Danticat Brings Texts to Life in Stellfox Residency


Talia Amorosano '17

Stellfox Prize winner Edwidge Danticat reads from her novel, Claire of the Sea Light on April 7.

Margot McCrillis ’19, Staff Writer

Renowned author Edwidge Danticat delivered a public reading on Thursday, April 7, as part of her two-day residency as the recipient of the 2016 Stellfox Prize.

At the reading in Allison Hall, Provost Neil Weissman gave a history of the Stellfox program, which was endowed by a generous bequest from Elaine Stellfox ’60 upon her death in 2003. Professor Elise Levine introduced Danticat. The author then read from her novel, Claire of the Sea Light, and engaged with students in a question and answer session.

According to the Dickinson website, Danticat was born in Port-au-Prince, Haiti in 1969, and her parents immigrated to America when she was four years old, according to Encyclopedia Britannica. Her writing is deeply tied to her country of origin, her family relationships and the migrant and diaspora experience. Her book Breath, Eyes, Memory was chosen as an Oprah Book Club Selection, and she was a 2009 Macarthur Grant recipient. Her book Krik? Krak! was a National Book Award finalist, and in 2008, Brother, I’m Dying won the prize.

The Stellfox Visiting Writers Residency is an annual event that invites a different writer to campus each year to complete a residency and give a reading. Professors often integrate writings by the Stellfox resident into their curricula, providing the foundation for an enriching interaction with the author.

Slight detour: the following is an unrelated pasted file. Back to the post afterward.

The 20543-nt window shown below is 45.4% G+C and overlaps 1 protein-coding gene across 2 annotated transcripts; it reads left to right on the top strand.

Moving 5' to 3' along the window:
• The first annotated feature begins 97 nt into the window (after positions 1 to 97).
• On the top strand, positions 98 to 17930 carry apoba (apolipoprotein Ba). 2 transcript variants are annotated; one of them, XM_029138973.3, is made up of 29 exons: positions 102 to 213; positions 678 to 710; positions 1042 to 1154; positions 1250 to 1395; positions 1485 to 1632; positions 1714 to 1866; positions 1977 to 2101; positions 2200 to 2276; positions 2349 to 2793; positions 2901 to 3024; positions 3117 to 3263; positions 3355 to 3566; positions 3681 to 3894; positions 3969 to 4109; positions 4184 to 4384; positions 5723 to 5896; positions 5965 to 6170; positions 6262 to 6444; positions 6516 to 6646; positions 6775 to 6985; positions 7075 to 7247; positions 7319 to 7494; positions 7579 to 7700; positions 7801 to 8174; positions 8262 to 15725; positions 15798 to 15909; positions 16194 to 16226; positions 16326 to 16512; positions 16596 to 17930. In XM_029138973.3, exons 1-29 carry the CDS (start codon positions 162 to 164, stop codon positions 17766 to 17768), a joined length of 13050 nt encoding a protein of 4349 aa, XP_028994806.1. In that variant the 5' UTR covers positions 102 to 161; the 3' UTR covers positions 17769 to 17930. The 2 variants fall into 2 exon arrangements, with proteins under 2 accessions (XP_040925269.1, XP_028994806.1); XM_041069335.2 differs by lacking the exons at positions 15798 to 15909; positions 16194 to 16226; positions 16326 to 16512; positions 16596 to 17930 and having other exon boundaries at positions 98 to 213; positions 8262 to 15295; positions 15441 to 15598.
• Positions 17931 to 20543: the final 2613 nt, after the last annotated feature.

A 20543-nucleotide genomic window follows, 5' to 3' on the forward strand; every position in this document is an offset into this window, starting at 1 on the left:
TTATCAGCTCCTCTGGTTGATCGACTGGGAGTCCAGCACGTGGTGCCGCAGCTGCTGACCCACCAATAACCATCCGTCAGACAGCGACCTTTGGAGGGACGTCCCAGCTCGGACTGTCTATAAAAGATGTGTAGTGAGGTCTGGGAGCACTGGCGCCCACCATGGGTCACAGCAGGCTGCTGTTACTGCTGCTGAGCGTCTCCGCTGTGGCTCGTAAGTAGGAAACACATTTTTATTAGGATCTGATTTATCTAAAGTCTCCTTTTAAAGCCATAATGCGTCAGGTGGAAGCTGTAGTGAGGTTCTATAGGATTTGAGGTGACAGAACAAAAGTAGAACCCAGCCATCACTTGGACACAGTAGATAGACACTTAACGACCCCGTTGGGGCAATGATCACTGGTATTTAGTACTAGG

In addition to her reading, Danticat’s residency also included visits to classes, such as French 364: The Haitian Diaspora, English 219: Creative Nonfiction and Spanish 305: Introduction to Literary Analysis. Students and faculty appreciated that Danticat’s residency allowed them to engage with the writer behind their course texts.

“One of my favorite things about my Dickinson education and specifically the English department is that I so often get to combine my classroom studies with literary engagement in the community,” said Julia Dolinger ’16, after Danticat’s reading.  “Watching Edwidge Danticat read was one of these moments. Sophomore year I read Brother, I’m Dying and Breath, Eyes, Memory in Professor Sharon O’Brien’s Contemporary American Fiction and Memoir: Between Worlds course. The texts have stayed with me since that point, and it was a wonderful opportunity to hear the voice behind them read tonight.”

Professor Su, associate professor of English said, “We hope for someone who will, for a short time, become a member of the community, and this is something you can’t know from reading the work, no matter how wonderful it is. We were richly rewarded this year. Edwidge Danticat gave generously of her time and attention.”

Professor Sider Jost, associate professor of English, reflected on his own experience, saying, “When I was a senior at Goshen College in 2002, we English majors read Danticat’s books as part of our senior seminar – but we weren’t able to bring her to campus.  Dickinson students are fortunate to have opportunities like the Stellfox to meet and talk with leading literary and intellectual figures of our time.”

According to the Dickinson College website, the Harold and Ethel L. Stellfox Visiting Scholars and Writers Program Prize was created in 2003 after the death of Jeane Louise Stellfox ’60, who met Robert Frost during a 1959 visit to Dickinson. She was inspired by her interaction with such an important and influential writer, and decided to set aside 1.5 million dollars to “continue her mission of inspiring students through literature.” The program’s purpose is to provide Dickinson students with interaction with prominent authors and be inspired by their words and insight.

This year’s Stellfox Prize selection committee was chaired by Adrienne Su, chair and associate professor of English, and consisted of Sharon O’Brien, professor of American studies and English, Sarah McGaughey, associate professor of German, Elise Levine, associate professor of English and Todd Wronski, professor of theatre.